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Feliu Anibal Delargo's mother's first words after he was born were, "Let him cry...It's the most beautiful music in the world." His father dies when this boy is quite young but leaves his son a out-sized cello bow, a source of pride for Feliu. But oh, how his world is transformed when he hears two famous musicians play at a local concert. One he admires and one he wants to literally become because the vibrational beauty of that music has touched something essential in this boy's musical sensitivity.
In 1907 Feliu travels to Barcelona, Spain for the beginning of his music lessons. From that point on the book seems to fly as Delargo learns at the hands of two formidable music masters. So talented is he that he for a short time becomes the favorite musician and friend of Spain's Queen, is befriended by a famous Spanish pianist and adores a young Jewish-Italian violinist woman searching for her lost daughter.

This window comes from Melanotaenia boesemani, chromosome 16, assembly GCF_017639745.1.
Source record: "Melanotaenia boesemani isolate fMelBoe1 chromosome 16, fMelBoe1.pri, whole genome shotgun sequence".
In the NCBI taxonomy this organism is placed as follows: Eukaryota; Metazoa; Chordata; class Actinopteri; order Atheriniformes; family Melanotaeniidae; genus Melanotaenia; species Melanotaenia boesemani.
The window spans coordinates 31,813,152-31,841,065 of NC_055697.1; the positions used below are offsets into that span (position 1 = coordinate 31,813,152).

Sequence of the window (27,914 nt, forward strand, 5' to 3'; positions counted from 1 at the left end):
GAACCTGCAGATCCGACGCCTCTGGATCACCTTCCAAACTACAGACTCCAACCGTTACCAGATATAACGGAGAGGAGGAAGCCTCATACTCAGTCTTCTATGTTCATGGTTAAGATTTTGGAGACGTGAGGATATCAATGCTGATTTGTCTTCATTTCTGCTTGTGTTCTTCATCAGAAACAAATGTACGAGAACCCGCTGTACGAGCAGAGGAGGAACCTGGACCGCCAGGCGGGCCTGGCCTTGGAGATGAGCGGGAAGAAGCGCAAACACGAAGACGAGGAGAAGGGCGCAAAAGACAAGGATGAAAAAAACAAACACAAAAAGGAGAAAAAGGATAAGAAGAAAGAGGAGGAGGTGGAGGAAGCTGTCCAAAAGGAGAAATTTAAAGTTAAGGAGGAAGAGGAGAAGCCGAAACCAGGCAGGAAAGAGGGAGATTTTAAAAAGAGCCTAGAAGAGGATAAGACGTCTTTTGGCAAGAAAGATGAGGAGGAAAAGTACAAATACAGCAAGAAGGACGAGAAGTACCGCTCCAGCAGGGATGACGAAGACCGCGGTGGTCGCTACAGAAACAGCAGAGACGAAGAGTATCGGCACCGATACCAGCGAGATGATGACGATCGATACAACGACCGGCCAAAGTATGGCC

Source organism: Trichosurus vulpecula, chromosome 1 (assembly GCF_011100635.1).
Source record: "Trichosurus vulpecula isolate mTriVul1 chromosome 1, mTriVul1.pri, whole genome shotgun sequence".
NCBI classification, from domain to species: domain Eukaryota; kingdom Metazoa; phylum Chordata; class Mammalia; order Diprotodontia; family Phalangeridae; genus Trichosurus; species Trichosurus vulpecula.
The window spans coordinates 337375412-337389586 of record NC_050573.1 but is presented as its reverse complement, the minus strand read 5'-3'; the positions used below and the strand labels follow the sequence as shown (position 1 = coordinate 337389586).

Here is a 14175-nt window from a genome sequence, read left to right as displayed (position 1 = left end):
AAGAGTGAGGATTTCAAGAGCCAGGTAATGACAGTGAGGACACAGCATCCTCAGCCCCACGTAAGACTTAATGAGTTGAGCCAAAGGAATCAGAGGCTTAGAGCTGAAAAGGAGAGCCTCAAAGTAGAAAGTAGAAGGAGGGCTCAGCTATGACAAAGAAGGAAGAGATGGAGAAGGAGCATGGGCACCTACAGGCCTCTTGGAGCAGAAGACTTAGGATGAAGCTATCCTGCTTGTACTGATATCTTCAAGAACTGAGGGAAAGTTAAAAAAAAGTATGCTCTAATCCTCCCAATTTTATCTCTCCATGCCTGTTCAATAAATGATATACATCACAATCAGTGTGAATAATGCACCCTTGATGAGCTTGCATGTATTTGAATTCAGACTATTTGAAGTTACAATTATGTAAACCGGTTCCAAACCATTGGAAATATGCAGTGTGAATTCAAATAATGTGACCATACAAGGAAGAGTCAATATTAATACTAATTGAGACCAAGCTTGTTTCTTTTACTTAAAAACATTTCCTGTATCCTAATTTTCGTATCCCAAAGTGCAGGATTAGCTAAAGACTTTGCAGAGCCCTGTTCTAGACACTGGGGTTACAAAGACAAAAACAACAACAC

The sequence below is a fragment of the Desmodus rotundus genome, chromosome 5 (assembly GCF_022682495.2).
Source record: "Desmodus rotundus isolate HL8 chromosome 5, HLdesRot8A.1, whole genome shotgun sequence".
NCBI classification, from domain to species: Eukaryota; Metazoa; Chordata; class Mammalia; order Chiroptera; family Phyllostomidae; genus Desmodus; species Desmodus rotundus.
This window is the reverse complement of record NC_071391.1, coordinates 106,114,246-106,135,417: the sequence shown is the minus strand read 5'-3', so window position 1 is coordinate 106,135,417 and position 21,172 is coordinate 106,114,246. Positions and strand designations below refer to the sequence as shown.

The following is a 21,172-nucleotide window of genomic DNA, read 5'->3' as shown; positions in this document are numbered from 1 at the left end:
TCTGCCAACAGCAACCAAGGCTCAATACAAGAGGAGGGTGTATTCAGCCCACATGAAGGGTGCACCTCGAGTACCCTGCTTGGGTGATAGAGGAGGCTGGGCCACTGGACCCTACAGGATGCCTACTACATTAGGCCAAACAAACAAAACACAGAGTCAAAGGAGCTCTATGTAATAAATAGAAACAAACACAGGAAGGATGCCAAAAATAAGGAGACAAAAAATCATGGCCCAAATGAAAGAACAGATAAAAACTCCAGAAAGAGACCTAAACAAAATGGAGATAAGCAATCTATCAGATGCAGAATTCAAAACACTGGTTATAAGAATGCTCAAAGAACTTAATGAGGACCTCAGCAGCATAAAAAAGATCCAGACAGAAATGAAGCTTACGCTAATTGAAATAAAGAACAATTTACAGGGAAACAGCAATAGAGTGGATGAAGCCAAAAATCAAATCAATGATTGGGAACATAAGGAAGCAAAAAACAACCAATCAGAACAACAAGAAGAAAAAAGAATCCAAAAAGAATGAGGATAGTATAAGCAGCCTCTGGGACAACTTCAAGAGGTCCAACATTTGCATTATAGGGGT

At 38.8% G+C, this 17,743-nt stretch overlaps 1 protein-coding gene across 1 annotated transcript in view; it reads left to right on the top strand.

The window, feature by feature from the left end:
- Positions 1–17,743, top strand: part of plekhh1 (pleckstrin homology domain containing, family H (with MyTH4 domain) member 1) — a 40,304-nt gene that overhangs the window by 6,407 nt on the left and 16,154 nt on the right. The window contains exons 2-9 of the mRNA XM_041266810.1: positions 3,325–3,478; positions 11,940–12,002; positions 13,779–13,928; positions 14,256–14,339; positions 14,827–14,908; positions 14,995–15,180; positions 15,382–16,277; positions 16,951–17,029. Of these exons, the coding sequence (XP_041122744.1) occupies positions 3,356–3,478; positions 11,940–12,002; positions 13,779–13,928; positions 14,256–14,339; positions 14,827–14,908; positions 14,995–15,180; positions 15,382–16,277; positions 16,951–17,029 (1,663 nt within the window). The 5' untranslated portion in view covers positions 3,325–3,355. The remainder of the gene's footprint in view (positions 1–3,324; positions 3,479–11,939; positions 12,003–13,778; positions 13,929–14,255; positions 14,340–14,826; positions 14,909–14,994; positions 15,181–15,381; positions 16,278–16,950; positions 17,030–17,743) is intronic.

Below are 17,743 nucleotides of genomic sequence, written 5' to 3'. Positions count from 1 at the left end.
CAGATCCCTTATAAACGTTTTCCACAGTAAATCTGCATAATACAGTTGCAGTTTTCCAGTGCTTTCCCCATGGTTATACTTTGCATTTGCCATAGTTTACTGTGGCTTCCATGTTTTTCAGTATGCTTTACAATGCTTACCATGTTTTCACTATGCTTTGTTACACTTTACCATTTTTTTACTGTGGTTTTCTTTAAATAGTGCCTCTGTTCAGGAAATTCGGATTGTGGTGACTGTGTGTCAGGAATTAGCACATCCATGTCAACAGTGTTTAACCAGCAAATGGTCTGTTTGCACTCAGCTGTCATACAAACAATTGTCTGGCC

The plot thickens with history and its consequent chaos, ranging from Spain's war in Morocco all the way through to Hitler and Goebbel's desire for fine music. Feliu throughout it all rejects the use of art through music for political or romantic purposes, and the surprise ending of this novel makes the reader realize just how potent and poignant such a choice was in reality.
The Spanish Bow is a beautifully written, sensual, sensitive, passionate, poetic, epic story that will make the reader want to listen to beautiful classical music and canvas the world of music to learn more about its classical musicians.
Just lovely, Andromeda Romano-Lax!
Reviewed by Viviane Crystal on September 12, 2007